The Salmon-Challis National Forest covers over 4.3 million acres in east-central Idaho. Included within the boundaries of the Forest is 1.3 million acres of the Frank Church-- River of No Return Wilderness Area, the largest contiguous wilderness area in the Continental United States. Rugged and remote, this country offers adventure, solitude and breathtaking scenery. Passed into law on August 7, 2015, is the Jim McClure-Jerry Peak Wilderness Area covering approximately 116,898 acres which is administered by the Forest and the BLM Challis Field Office. The Forest also contains Borah Peak, Idaho's tallest peak, the Wild & Scenic Salmon River and the Middle Fork of the Salmon River. The area is a highly desired destination for hunting, fishing, white-water rafting and many other popular recreational pursuits. Please refer to the Visitor Guide for more information on the varitey of opportunities on the Salmon-Challis National Forest.
The Upper North Fork drainage on the Salmon-Challis National Forest is targeted for further fuels reduction treatments through the Joint Chiefs' Landscape Restoration Partnership. The goal of this partnership program is to improve the health and resiliency of forest ecosystems where public and private lands meet through a partnership between the Forest Service and Natural Resources Conservation Service. Wildfire, invasive species, and insect and disease damage aren’t going to stop at the boundaries of private and public land. Up to 700 acres of private land in the drainage is planned for treatment through this Upper North Fork Wildland Urban Interface Joint Chiefs’ Landscape Restoration project (a fiscal years 2015/2016 project). These lands are adjoining Forest Service land planned for fuels reduction treatment in the Salmon-Challis National Forest'sUpper North Fork Ecosystem Restoration Project.
Your National Forests are full of life with abundant animals, plants and water. Almost everything we do has an impact on nature and the environment. This is where the water you drink comes from. So don’t you think you need to learn more about your National Forest? Discover your National Forest. Learn together how we impact each other. The Forest Service would like to invite all of you to use your imagination and discover new animals and plants along the way. Get out and play where the other you lives.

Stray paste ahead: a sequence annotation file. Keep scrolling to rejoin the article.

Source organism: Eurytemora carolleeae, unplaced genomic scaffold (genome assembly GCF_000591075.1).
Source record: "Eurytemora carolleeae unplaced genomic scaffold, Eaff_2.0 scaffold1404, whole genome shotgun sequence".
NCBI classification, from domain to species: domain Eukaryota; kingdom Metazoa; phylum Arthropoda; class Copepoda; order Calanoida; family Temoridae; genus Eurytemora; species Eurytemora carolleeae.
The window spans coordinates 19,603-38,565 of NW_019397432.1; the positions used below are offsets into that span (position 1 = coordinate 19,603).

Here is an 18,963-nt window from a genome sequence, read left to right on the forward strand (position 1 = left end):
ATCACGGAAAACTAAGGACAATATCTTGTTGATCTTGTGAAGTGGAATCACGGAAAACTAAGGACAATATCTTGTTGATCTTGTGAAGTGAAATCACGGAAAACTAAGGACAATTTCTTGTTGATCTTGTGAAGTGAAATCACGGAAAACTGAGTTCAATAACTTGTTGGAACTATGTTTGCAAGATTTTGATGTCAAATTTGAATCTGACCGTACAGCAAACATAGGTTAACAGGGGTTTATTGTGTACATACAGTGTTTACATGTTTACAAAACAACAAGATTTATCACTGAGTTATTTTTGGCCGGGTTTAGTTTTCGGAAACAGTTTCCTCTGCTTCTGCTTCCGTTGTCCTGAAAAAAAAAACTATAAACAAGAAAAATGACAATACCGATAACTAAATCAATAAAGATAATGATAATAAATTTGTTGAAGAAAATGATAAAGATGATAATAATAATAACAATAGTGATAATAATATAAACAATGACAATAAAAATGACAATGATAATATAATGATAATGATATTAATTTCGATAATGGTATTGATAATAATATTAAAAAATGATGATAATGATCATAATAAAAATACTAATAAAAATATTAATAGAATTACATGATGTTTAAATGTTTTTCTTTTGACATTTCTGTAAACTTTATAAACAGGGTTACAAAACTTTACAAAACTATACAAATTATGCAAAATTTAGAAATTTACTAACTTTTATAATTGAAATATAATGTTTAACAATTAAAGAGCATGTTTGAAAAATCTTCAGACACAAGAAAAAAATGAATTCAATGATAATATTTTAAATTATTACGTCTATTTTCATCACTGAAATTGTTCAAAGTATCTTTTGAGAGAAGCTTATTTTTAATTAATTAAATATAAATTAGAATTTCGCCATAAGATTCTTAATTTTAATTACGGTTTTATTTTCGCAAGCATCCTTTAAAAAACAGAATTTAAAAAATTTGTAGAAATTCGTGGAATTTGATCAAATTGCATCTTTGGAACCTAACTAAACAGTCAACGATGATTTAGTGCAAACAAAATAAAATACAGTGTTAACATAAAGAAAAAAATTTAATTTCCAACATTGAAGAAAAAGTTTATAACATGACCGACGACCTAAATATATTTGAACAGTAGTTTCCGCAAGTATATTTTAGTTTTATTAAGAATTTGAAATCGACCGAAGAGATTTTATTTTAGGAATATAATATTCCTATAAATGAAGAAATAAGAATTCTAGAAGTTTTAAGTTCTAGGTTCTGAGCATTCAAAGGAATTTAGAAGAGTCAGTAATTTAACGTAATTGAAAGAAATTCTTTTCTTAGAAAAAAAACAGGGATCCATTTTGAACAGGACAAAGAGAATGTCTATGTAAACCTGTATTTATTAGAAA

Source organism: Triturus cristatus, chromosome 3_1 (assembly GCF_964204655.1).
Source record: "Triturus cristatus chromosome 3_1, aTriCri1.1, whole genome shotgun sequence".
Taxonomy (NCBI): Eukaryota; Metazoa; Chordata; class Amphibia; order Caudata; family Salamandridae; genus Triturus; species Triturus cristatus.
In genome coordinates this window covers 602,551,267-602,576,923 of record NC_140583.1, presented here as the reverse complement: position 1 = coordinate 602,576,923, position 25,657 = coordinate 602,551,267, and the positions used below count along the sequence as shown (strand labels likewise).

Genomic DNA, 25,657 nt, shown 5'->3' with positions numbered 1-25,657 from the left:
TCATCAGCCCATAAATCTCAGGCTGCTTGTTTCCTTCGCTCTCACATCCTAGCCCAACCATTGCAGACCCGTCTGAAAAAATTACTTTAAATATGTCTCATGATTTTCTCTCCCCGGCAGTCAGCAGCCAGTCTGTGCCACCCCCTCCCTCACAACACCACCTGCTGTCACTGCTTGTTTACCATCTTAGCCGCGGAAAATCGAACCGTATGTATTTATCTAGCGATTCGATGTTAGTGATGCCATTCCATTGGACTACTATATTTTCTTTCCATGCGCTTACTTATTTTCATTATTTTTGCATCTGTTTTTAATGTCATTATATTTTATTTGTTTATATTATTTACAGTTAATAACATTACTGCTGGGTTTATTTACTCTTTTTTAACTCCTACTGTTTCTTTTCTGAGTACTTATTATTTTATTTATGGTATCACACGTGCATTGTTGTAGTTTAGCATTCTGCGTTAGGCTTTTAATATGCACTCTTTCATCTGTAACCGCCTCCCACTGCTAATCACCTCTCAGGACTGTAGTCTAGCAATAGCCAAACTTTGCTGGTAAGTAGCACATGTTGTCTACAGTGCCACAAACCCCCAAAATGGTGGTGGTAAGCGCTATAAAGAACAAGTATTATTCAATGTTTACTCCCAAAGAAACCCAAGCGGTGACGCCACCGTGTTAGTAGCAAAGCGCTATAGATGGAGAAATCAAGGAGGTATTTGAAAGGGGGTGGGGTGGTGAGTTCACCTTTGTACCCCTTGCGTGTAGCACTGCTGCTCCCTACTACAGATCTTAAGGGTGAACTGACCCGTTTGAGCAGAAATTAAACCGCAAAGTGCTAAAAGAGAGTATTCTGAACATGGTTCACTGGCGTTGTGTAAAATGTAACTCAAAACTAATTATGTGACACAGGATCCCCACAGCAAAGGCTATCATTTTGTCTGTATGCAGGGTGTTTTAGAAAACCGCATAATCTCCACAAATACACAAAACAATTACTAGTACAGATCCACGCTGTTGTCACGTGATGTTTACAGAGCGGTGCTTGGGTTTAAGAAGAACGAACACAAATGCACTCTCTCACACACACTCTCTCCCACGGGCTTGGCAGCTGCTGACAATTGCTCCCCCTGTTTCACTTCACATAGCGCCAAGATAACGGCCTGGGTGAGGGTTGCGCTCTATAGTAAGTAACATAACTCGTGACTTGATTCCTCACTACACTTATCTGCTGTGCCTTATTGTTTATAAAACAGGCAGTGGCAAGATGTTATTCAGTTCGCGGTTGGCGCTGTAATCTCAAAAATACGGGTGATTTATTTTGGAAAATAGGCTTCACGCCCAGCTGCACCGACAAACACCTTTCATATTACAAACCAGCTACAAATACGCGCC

Upper Yankee Fork Large Wood 2014 2015
Restoring the Yankee Fork of the Salmon river to natural levels of large wood to improve fish habitat for Chinook salmon, and steelhead, Cutthroat, and Bull trout. Project implemented during in 2014 and 2015.
Preachers Cove Habitat Improvement Project
This video show a fish habitat restoration project on the Yankee Fork of the Salmon River. Project partners include: Bonneville Power Administration, Bureau of Reclamation, JR Simplot Company, Shoshone-Bannock Tribes, Trout Unlimited, and the Salmon Challis National Forest
Upper Yankee Fork Large Wood Restoration Project
Adding Large Wood to the Yankee Fork of the Salmon River for fish habitat restoration. Project partners include Salmon-Challis National Forest, Trout Unlimited, Shoshone-Bannock Tribes, and the US Bureau of Reclamation.
Repurposing Forest Waste with a Mobile Pellet Machine
Video featuring Salmon-Challis National Forest Employee David Morris, a Central Idaho Resource Advisory Committee Project in partnership with Commandar Chassis and Lemhi County Economic Development Association
Latest news on the Greater Sage-Grouse Conservation Effort
Idaho state law currently allows individuals under 16 years old to operate off-highway vehicles (OHV) on National Forest System roads whether or not they have a driver's license. When traveling on National Forest System roads to or from your favorite camping or hunting spot, you may encounter other drivers of all ages with varying experience levels and different types of motorized vehicles. Please take extra care to watch for all kinds of traffic to avoid life-altering collisions on roads managed by your national forest.
Recreational Drone Tips
The following tips are for responsible, hobby
or recreational use of Unmanned Aircraft Systems (UAS) or “Drones” on National Forest System Lands
-Know where to fly
-Follow FAA guidelines
-Protect Wildlife & the Environment
-Fly Safely, Stay in Control